D. asks: What should a Modern Stoic think of the requirement to use gender-neutral pronouns and the refusal by some people to use them?
Ah, a simple question fraught with lots of potential complications! Let’s start with the second part, concerned with the refusal by some to use gender-neutral pronouns when asked by others to do so, presumably in social situations.
The obvious Stoic answer is, of course, that other people’s judgments and actions are not up to you, only your own. Marcus said:
“To care for all men is according to man’s nature; and man should value the opinion only of those who openly live according to nature.” (Meditations III.4)
Which in this context can be put into practice in the following fashion: you should care for other people, so if they think they have good reasons to ask you to address them with whatever pronoun they prefer, you should do it. It costs you nothing, and it makes for better human relations.
By the same token, however, if you encounter people who stubbornly refuse to oblige, because they think it is “silly,” or because they “don’t get it,” then they fall into the category of those who do not live “according to nature,” and their opinion should therefore be irrelevant to you.
That said, it is within your power to influence other people’s opinions (as distinct from determining them), and you do have a social imperative to do so, according to Stoic philosophy. Here is Marcus again:
“Men exist for the sake of one another. Teach them then or bear with them.” (Meditations, VIII.59)
Teaching people, in this case persuading them that the request for a gender neutral pronoun is reasonable and not costly for the person who obliges, is both possible and, in fact, a Stoic duty, because we want to apply (our) reason to improve social living — that’s one good way to interpret what it means to be living according to nature. Always bearing in mind, of course, that your goal should be to do your best to reach people, it cannot be for them to actually agree with you, because the latter is outside of your control.
According to Seneca: “At our birth nature made us teachable, and gave us reason, not perfect, but capable of being perfected” (Letter XLIX. On the Shortness of Life, 11), so we can perfect both ourselves and others.
The first part of your question, however, concerns a different aspect of the issue, if I understood you correctly: what should we think, as Stoics, when a particular language usage is required, and not simply requested? That is, is it okay for institutions, like the government, or my school, or any employer, to mandate a particular use of language, or to prohibit other usages?
The beauty of virtue ethics is that the answer to these questions is almost always “it depends.” This endlessly frustrates those who would rather go by a simple set of rigid rules (deontologists) or by the optimization of simple utility functions (utilitarians), but unqualified answers, or answers given in the absence of details on the specific circumstances, simply won’t do in most real life situations.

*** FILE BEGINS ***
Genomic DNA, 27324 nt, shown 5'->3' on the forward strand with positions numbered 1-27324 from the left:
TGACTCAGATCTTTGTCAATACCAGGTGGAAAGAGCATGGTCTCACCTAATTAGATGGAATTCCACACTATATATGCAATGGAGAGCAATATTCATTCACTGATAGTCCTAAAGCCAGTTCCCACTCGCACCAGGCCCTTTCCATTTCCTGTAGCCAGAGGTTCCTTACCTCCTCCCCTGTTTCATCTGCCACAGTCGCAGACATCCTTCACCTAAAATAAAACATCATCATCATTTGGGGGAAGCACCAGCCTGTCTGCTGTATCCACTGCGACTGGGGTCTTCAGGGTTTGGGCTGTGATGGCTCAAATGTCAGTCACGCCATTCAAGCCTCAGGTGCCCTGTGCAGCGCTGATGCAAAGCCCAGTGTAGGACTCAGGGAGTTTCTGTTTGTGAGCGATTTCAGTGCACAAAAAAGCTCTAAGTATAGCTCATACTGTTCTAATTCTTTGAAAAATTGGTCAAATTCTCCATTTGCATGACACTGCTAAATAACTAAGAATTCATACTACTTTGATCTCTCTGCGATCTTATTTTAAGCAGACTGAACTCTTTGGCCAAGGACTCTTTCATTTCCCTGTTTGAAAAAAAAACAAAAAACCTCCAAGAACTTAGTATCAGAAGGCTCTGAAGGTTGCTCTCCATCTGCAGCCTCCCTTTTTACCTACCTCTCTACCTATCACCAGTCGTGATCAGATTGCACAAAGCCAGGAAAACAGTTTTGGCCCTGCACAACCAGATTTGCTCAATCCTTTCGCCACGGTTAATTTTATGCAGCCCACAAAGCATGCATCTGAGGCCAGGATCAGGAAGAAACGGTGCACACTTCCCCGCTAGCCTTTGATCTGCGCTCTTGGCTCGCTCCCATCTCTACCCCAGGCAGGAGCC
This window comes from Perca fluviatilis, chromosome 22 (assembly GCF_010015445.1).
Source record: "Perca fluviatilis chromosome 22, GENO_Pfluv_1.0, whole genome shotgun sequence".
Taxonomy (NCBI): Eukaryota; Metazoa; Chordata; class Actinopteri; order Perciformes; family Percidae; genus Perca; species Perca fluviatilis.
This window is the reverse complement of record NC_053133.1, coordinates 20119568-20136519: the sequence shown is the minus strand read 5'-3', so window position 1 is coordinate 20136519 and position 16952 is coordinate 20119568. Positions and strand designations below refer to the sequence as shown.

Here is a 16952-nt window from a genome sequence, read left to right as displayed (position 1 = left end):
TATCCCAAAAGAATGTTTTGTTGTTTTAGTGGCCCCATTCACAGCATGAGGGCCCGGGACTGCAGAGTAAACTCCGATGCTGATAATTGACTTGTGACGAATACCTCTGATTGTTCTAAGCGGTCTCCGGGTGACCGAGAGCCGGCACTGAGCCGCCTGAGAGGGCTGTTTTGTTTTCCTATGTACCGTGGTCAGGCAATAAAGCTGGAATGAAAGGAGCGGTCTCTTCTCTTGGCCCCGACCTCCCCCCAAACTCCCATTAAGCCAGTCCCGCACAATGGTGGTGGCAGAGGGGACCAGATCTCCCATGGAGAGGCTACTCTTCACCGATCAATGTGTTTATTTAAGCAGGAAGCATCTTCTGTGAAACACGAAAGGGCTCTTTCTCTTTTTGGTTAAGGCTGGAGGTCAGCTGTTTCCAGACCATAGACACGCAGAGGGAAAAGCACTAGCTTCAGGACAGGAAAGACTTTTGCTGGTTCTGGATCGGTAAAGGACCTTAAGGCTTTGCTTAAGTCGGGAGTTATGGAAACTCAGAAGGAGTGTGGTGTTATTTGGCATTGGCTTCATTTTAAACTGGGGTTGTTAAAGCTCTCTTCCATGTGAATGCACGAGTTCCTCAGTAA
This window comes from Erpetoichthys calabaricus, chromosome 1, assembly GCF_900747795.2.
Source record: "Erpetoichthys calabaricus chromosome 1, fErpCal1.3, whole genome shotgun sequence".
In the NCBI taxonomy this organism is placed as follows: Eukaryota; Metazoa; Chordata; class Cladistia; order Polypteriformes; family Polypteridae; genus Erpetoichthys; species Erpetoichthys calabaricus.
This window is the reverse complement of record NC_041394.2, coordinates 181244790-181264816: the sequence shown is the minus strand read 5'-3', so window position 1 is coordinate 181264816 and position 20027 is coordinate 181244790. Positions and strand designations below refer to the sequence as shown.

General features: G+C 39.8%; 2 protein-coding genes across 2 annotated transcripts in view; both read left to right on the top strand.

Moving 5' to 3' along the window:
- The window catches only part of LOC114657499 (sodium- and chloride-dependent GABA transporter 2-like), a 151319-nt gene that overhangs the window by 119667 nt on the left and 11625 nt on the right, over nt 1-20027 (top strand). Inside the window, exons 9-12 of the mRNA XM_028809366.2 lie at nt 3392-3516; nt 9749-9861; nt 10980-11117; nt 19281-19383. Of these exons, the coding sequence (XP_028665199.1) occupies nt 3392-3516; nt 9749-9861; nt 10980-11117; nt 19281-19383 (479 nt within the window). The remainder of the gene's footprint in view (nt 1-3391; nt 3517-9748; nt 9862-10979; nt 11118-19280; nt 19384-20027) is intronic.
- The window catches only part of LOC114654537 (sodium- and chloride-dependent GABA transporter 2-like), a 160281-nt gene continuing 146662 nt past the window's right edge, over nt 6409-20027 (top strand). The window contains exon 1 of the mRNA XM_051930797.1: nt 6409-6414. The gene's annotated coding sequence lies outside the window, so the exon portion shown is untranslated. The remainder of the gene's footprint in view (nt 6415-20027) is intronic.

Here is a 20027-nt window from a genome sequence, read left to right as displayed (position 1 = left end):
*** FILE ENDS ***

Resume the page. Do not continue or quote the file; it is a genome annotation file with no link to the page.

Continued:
For instance, it is perfectly okay for an employer to establish parameters for a reasonable speech code that aims at making everyone comfortable in the workplace — within limits, and those limits are up to the practical wisdom (one of the Stoic virtues) of whoever drafts the policy. It is, however, far less reasonable for a government to intrude in how people talk to each other across all social circumstances. That is the way of totalitarian states, not of open societies. And yet, even in the latter case there certainly are limits to free speech that can, and even should, be the business of government, the most obvious example is when someone shouts “fire!” in a crowded place just for the fun of it, thereby possibly leading to a stampede that may injure or even kill people.
So the Stoic should have no problem following rules, either imposed by private employers or by the state, so long as those rules are justified by the specific situation on the ground. If the imposed rules become evidently burdensome or patently unjust, then I think the Stoic should exercises the virtues of justice and especially courage, taking a stand against arbitrary impositions that will make social living worse, rather than better.
My personal opinion about the use of gender pronouns, then, is that their use should not be mandated by institutions, as this may actually cause resentment in some, which in turn may lead to incomprehension and hostility. But if you are asked by someone to address them in a particular way, that is the reasonable, and hence the Stoic, thing to do.